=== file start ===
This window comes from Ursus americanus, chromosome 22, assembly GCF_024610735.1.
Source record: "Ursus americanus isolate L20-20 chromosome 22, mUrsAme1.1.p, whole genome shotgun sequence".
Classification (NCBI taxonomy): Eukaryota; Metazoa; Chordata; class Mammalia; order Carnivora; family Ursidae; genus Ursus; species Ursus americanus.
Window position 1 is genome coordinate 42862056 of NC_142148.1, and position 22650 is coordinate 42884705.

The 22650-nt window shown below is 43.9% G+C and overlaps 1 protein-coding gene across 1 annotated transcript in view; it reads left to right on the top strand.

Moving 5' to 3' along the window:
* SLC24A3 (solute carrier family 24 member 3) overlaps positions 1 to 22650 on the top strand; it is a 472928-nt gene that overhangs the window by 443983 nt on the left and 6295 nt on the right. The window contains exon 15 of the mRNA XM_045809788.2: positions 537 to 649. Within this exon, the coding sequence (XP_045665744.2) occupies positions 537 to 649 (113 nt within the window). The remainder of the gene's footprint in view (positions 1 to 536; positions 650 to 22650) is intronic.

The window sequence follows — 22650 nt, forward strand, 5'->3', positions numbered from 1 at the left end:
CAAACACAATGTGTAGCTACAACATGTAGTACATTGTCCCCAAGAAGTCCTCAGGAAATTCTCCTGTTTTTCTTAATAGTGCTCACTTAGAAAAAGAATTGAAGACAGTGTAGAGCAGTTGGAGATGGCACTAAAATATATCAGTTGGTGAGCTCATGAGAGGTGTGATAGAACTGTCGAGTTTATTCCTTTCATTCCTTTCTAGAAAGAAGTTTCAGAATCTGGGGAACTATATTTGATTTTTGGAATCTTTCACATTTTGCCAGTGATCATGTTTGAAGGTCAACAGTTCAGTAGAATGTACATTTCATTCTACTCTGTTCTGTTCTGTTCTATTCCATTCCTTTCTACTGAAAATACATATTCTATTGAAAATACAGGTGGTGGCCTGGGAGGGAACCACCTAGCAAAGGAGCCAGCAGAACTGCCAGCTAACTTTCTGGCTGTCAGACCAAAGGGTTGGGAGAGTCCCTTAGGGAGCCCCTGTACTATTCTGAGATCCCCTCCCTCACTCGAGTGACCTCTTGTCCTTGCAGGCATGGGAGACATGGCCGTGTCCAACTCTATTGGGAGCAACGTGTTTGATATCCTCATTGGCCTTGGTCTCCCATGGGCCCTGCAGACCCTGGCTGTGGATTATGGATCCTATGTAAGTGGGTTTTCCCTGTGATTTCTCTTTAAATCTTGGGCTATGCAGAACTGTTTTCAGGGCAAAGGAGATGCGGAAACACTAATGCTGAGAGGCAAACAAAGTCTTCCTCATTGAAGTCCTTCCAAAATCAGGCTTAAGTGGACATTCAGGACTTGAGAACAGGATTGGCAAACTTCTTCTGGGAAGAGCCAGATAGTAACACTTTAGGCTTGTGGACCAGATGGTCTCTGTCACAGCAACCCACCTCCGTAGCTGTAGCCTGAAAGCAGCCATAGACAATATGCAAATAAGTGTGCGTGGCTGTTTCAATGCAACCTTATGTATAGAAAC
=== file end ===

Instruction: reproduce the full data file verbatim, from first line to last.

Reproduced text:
This window comes from Ursus americanus, chromosome 22, assembly GCF_024610735.1.
Source record: "Ursus americanus isolate L20-20 chromosome 22, mUrsAme1.1.p, whole genome shotgun sequence".
Classification (NCBI taxonomy): Eukaryota; Metazoa; Chordata; class Mammalia; order Carnivora; family Ursidae; genus Ursus; species Ursus americanus.
Window position 1 is genome coordinate 42862056 of NC_142148.1, and position 22650 is coordinate 42884705.

The 22650-nt window shown below is 43.9% G+C and overlaps 1 protein-coding gene across 1 annotated transcript in view; it reads left to right on the top strand.

Moving 5' to 3' along the window:
* SLC24A3 (solute carrier family 24 member 3) overlaps positions 1 to 22650 on the top strand; it is a 472928-nt gene that overhangs the window by 443983 nt on the left and 6295 nt on the right. The window contains exon 15 of the mRNA XM_045809788.2: positions 537 to 649. Within this exon, the coding sequence (XP_045665744.2) occupies positions 537 to 649 (113 nt within the window). The remainder of the gene's footprint in view (positions 1 to 536; positions 650 to 22650) is intronic.

The window sequence follows — 22650 nt, forward strand, 5'->3', positions numbered from 1 at the left end:
CAAACACAATGTGTAGCTACAACATGTAGTACATTGTCCCCAAGAAGTCCTCAGGAAATTCTCCTGTTTTTCTTAATAGTGCTCACTTAGAAAAAGAATTGAAGACAGTGTAGAGCAGTTGGAGATGGCACTAAAATATATCAGTTGGTGAGCTCATGAGAGGTGTGATAGAACTGTCGAGTTTATTCCTTTCATTCCTTTCTAGAAAGAAGTTTCAGAATCTGGGGAACTATATTTGATTTTTGGAATCTTTCACATTTTGCCAGTGATCATGTTTGAAGGTCAACAGTTCAGTAGAATGTACATTTCATTCTACTCTGTTCTGTTCTGTTCTATTCCATTCCTTTCTACTGAAAATACATATTCTATTGAAAATACAGGTGGTGGCCTGGGAGGGAACCACCTAGCAAAGGAGCCAGCAGAACTGCCAGCTAACTTTCTGGCTGTCAGACCAAAGGGTTGGGAGAGTCCCTTAGGGAGCCCCTGTACTATTCTGAGATCCCCTCCCTCACTCGAGTGACCTCTTGTCCTTGCAGGCATGGGAGACATGGCCGTGTCCAACTCTATTGGGAGCAACGTGTTTGATATCCTCATTGGCCTTGGTCTCCCATGGGCCCTGCAGACCCTGGCTGTGGATTATGGATCCTATGTAAGTGGGTTTTCCCTGTGATTTCTCTTTAAATCTTGGGCTATGCAGAACTGTTTTCAGGGCAAAGGAGATGCGGAAACACTAATGCTGAGAGGCAAACAAAGTCTTCCTCATTGAAGTCCTTCCAAAATCAGGCTTAAGTGGACATTCAGGACTTGAGAACAGGATTGGCAAACTTCTTCTGGGAAGAGCCAGATAGTAACACTTTAGGCTTGTGGACCAGATGGTCTCTGTCACAGCAACCCACCTCCGTAGCTGTAGCCTGAAAGCAGCCATAGACAATATGCAAATAAGTGTGCGTGGCTGTTTCAATGCAACCTTATGTATAGAAAC